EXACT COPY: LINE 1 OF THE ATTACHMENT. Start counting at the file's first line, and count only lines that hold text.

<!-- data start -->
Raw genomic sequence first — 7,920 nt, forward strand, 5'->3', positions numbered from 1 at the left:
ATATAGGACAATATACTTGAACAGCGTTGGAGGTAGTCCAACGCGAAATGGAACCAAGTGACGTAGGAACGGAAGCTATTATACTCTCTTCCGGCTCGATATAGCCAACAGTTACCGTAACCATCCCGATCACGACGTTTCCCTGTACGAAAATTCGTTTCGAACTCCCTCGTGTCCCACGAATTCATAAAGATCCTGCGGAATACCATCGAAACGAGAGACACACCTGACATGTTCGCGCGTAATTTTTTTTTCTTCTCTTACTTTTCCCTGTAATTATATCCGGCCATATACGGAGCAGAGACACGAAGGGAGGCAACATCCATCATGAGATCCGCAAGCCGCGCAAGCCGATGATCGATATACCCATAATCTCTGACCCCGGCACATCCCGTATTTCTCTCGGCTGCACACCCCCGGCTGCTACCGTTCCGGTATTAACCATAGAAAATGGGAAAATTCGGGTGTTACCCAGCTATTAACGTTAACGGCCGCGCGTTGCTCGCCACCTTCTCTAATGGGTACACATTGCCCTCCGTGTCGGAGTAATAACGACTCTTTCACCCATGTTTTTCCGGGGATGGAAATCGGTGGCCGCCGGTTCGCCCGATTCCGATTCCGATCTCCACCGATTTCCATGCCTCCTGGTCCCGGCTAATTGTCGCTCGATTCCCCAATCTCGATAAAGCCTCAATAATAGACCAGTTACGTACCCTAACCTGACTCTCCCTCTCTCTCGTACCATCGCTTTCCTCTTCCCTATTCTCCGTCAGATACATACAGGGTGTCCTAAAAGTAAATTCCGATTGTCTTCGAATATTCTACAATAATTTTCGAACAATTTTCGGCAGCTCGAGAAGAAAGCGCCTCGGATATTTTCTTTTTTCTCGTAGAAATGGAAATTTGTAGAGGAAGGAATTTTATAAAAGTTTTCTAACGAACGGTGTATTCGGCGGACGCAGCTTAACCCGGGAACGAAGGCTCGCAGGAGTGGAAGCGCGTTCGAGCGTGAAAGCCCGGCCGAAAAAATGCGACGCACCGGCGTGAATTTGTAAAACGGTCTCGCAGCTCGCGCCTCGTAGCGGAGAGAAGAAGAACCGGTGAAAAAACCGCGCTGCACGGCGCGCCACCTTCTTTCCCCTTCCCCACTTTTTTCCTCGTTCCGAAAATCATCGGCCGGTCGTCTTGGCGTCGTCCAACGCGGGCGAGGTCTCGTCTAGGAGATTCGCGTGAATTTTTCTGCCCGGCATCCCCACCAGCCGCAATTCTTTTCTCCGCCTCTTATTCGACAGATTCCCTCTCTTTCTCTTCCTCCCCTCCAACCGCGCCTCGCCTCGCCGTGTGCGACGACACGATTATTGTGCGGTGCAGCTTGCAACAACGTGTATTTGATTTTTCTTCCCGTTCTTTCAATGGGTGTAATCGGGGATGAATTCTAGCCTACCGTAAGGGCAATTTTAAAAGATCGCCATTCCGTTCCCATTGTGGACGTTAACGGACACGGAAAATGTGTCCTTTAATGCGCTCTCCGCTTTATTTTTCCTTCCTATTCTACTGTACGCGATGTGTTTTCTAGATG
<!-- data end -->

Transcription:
Raw genomic sequence first — 7,920 nt, forward strand, 5'->3', positions numbered from 1 at the left: